April 2, 2018

Toys “R” Us closures create next evolution in big box tenants

PHOTOS/GRANT WELKER
Toys "R" Us's store on Route 12 in Auburn is one of seven the company owns in Central Massachusetts due to close.

For as long as retail plazas have dotted area roadsides, there has been turnover in the names that adorn shopping centers. The days of Bradlees and Caldor led to Sports Authority and Circuit City, and today closures are bringing new tenants yet again.

Except these days, there aren't nearly as many chains to take their place.

The quickly changing retail landscape took a new hit with the closure of a Sam's Club in Worcester in January and the impending closure of Toys "R" Us in Auburn, Leominster, Northborough, Millbury and Framingham.

That leaves shopping-plaza landlords looking for new tenants again, and they're more likely today to be discount retailers, fitness centers, entertainment uses or even offices.

"It's a very, very difficult undertaking" to find new uses for vacant big-box stores, said Donald Bouchard, senior vice president and co-head of the valuation and consulting services at Boston-based Lincoln Property Company.

"There's a different focus now for this generation," Bouchard said of younger shoppers, particularly Millennials, who are more likely to spend their money on food or entertainment than on traditional retail. "To get someone into a shopping center today requires more and more of the experiential issue. You're not just going there to buy stuff."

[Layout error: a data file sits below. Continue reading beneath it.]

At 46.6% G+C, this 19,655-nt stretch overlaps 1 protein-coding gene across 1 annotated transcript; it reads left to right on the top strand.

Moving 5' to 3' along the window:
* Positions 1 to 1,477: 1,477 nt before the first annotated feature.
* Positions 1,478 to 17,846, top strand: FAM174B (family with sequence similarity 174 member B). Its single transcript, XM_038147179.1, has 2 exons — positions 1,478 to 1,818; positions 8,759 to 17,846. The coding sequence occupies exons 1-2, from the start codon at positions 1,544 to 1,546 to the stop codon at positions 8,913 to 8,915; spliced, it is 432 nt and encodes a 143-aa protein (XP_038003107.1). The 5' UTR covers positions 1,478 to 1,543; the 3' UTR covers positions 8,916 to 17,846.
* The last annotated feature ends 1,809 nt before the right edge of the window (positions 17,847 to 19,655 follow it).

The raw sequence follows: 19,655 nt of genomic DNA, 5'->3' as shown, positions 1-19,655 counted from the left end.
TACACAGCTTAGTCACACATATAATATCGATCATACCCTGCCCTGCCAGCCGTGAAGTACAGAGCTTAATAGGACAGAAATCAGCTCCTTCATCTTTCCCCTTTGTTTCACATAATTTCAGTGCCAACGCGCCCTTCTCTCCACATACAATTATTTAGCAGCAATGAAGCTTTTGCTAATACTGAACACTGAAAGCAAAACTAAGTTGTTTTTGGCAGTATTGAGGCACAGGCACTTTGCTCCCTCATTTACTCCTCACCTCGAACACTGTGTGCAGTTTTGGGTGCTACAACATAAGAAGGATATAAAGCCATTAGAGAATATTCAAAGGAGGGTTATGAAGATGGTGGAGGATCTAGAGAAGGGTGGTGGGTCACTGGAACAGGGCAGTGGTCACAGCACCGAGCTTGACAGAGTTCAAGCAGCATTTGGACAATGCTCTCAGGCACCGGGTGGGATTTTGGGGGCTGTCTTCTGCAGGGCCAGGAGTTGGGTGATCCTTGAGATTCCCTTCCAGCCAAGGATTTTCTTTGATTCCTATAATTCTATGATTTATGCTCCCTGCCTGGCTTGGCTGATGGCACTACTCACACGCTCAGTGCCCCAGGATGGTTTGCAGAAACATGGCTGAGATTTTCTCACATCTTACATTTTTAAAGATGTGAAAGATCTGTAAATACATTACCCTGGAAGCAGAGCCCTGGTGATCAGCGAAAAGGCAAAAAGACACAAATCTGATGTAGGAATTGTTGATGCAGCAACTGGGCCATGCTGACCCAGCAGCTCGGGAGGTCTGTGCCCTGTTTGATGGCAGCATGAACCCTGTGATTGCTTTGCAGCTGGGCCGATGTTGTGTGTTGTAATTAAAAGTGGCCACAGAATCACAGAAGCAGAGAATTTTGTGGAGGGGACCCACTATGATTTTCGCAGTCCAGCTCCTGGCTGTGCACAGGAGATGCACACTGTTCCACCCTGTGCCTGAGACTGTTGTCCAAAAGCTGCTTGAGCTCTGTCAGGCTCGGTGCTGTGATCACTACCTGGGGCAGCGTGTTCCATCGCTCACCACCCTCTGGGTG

Health care, entertainment & exercise

Already, some former large retail spaces are being converted to less-traditional uses in Central Massachusetts.

At the Auburn Mall, the former two-story Macy's home goods store – previously a Caldor – is being converted into offices for Worcester-based Reliant Medical Group, a restaurant and small retail space. Reliant has also moved into the former Linens 'n Things at Bay State Commons in Westborough. At the Natick Mall, the upper floor of a two-story Sears is planned to become a Dave & Buster's bar and arcade location.

Vacancies have created new opportunities for chains to move into spaces left over from defunct or shrinking retailers.

Burlington Coat Factory has moved into a former Circuit City in Leominster and a former Bradlees in Worcester. Ocean State Job Lot filled a former Linens 'n Things in Leominster and an Ames in Sturbridge. Big Lots has taken former Rich's department stores in Gardner and Fitchburg.

Planet Fitness has also taken advantage of space left over by others.

Brian Kablik, the president and CEO of a franchisee company owning Planet Fitness locations in Worcester, Marlborough, Shrewsbury, Franklin and elsewhere, said he's watched the Toys "R" Us struggles closely, anticipating potential new gym locations.

"When there was a big economic downturn and we saw a lot of retailers go under, for us, we were uniquely positioned because our business model is so resilient during an economic downturn," Kablik said.

Struggles in the industry are sad, he acknowledged, "but for us, it's just a beautiful opportunity for us to grow."

It has even spurred Planet Fitness to change its gym layouts, Kablik said. Stores were typically 10,000 to 15,000 square feet years ago, but they now are more likely to be 20,000 or even close to 30,000 square feet in order to fit into a space left behind by a larger retailer.

Photo | Grant Welker
The closure in January of Sam's Club leaves a 133,000-square-foot vacancy at the Worcester Crossing plaza in Worcester.